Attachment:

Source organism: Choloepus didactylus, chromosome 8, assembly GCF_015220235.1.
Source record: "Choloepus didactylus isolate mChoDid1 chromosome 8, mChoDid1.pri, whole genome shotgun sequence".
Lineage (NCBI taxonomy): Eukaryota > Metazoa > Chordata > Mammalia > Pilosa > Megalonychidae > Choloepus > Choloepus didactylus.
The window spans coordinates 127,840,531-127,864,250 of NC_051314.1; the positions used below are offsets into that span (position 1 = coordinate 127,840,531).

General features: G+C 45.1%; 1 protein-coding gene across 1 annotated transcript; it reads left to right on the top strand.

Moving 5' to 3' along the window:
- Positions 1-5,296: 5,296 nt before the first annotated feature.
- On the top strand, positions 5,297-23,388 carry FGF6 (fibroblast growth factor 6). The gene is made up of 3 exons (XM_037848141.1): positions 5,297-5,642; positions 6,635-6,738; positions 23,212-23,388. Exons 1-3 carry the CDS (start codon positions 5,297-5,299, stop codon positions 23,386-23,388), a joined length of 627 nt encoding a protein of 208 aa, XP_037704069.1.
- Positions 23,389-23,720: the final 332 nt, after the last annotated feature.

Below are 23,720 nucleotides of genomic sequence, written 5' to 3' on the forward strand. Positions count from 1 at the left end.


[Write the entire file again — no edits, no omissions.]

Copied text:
Source organism: Choloepus didactylus, chromosome 8, assembly GCF_015220235.1.
Source record: "Choloepus didactylus isolate mChoDid1 chromosome 8, mChoDid1.pri, whole genome shotgun sequence".
Lineage (NCBI taxonomy): Eukaryota > Metazoa > Chordata > Mammalia > Pilosa > Megalonychidae > Choloepus > Choloepus didactylus.
The window spans coordinates 127,840,531-127,864,250 of NC_051314.1; the positions used below are offsets into that span (position 1 = coordinate 127,840,531).

General features: G+C 45.1%; 1 protein-coding gene across 1 annotated transcript; it reads left to right on the top strand.

Moving 5' to 3' along the window:
- Positions 1-5,296: 5,296 nt before the first annotated feature.
- On the top strand, positions 5,297-23,388 carry FGF6 (fibroblast growth factor 6). The gene is made up of 3 exons (XM_037848141.1): positions 5,297-5,642; positions 6,635-6,738; positions 23,212-23,388. Exons 1-3 carry the CDS (start codon positions 5,297-5,299, stop codon positions 23,386-23,388), a joined length of 627 nt encoding a protein of 208 aa, XP_037704069.1.
- Positions 23,389-23,720: the final 332 nt, after the last annotated feature.

Below are 23,720 nucleotides of genomic sequence, written 5' to 3' on the forward strand. Positions count from 1 at the left end.